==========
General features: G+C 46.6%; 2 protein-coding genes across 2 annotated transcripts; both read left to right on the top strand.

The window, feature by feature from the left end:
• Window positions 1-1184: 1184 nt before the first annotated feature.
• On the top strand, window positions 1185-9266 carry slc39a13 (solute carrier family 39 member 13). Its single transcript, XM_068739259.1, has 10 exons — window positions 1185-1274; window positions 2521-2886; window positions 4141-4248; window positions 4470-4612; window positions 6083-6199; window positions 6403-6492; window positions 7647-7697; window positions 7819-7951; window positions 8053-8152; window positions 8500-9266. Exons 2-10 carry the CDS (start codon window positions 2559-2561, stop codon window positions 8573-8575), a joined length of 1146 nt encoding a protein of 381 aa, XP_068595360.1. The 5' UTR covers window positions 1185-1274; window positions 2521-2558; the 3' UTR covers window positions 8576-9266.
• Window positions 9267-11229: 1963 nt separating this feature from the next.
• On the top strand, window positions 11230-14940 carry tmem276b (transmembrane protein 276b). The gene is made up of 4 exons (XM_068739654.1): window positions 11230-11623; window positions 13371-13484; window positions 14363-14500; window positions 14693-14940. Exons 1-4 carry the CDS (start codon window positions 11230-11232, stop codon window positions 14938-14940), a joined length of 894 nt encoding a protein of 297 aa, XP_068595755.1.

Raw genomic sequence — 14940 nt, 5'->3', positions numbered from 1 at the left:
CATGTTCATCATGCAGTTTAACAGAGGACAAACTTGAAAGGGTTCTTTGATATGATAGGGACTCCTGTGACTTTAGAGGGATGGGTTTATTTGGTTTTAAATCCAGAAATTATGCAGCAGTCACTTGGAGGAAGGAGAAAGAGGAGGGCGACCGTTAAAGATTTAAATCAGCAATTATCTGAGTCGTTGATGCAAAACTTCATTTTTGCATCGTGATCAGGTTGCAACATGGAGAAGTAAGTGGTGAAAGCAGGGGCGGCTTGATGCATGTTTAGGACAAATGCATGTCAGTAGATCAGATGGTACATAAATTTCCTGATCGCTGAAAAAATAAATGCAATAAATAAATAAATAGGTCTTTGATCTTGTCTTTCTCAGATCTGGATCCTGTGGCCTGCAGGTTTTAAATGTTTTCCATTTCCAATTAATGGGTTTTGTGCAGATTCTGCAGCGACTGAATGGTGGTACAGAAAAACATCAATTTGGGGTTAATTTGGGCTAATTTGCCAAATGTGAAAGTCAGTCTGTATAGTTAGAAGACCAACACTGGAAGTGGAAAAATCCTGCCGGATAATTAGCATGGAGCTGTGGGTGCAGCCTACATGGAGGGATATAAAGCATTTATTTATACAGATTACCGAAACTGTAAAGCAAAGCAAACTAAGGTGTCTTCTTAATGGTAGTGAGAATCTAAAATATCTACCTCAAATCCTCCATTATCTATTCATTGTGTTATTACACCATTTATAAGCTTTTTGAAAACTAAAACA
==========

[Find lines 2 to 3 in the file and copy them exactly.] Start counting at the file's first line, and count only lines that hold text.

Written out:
The window, feature by feature from the left end:
• Window positions 1-1184: 1184 nt before the first annotated feature.